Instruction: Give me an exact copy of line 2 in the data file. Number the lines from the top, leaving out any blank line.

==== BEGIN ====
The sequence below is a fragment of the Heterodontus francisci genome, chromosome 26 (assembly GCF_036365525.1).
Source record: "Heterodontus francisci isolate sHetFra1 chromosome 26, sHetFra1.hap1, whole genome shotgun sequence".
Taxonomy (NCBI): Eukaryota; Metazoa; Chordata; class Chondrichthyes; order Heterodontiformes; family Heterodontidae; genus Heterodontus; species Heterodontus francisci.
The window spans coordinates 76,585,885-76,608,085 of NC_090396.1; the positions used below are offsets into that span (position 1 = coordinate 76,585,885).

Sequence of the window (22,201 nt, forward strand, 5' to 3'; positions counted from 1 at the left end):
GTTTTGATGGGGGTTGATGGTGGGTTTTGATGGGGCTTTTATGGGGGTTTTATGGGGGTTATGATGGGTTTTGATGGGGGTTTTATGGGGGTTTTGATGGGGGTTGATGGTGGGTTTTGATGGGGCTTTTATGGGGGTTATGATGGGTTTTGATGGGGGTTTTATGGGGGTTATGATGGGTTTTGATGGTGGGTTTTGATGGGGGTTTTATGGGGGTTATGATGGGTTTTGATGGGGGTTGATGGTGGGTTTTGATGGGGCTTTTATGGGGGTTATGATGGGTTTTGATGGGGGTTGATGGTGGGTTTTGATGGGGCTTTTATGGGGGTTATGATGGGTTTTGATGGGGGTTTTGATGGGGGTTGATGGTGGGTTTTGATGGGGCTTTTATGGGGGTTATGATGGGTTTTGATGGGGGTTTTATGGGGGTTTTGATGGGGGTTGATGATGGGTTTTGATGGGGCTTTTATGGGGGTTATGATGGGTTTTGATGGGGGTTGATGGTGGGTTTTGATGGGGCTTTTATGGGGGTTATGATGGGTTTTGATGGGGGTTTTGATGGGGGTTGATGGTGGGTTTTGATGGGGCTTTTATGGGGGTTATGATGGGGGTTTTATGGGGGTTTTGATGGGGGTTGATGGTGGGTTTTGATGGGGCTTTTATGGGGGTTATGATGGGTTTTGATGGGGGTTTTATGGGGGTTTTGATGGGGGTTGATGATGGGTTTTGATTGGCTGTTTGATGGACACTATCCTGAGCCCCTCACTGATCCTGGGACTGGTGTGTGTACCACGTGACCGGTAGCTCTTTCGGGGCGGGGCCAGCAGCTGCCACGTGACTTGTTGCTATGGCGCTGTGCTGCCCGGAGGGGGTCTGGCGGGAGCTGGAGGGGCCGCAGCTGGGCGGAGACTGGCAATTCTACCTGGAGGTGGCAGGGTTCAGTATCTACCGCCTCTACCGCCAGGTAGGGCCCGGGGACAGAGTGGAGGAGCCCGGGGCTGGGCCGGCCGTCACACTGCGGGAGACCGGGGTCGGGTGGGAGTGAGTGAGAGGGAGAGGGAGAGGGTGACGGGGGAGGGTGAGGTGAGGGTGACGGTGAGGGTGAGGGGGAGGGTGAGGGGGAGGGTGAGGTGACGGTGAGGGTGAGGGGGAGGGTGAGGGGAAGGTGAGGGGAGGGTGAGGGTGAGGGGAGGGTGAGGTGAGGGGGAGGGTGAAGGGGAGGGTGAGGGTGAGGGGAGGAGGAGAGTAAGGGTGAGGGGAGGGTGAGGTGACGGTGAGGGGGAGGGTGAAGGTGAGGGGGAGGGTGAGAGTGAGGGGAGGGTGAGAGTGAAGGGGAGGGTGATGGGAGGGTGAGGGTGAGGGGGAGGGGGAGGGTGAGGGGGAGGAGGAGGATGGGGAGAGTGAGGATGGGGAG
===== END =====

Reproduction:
Source record: "Heterodontus francisci isolate sHetFra1 chromosome 26, sHetFra1.hap1, whole genome shotgun sequence".